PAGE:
This is a series from NPR that highlights the racist underpinnings of the forcible placement of the First Nations people into boarding school.
One of the things I take very seriously is the underlying philosophy of the boarding school idea. It is not that far a stretch from some of the things I hear said to justify international and transracial adoption – perhaps not as openly racist as saying, "that all the Indian there is in the race should be dead. Kill the Indian in him, and save the man" (Colonel Richard Pratt, the founder of the first boarding school, in justifying the reason for forced assimilation of the Native children in Christian boarding schools).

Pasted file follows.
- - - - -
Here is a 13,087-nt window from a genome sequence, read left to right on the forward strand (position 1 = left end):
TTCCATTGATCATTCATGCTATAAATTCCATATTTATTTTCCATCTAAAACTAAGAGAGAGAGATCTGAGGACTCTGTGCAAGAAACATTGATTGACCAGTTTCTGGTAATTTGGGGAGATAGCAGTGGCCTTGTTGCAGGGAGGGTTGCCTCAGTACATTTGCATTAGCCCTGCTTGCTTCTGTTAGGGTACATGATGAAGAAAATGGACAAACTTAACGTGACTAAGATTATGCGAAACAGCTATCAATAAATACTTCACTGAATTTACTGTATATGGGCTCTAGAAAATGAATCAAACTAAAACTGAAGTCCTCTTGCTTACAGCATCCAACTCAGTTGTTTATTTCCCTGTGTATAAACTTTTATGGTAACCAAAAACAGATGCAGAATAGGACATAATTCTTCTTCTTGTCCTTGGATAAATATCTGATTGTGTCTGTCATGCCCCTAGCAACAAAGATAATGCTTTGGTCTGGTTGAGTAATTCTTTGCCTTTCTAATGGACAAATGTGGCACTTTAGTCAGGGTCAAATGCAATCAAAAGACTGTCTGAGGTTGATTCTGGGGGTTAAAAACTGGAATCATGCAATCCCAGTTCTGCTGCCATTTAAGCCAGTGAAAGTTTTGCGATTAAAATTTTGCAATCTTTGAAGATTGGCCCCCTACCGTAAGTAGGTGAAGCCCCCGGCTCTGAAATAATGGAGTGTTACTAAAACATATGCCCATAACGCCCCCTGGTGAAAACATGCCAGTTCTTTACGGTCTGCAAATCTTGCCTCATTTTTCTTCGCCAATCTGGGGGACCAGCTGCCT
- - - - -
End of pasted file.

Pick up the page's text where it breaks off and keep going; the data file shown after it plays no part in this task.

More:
(this photo is of one student before and during his time at the Carlisle boarding school)
I think we must look carefully at history and not blindly follow what seems to be the next idea of what is in the "best interest of the child." History often tells us that what we once believed so strongly and fervently as "best practice" is, in hindsight, potentially destructive to the very people we had hoped to protect.
We must all continue to constantly check for our own biases and prejudices.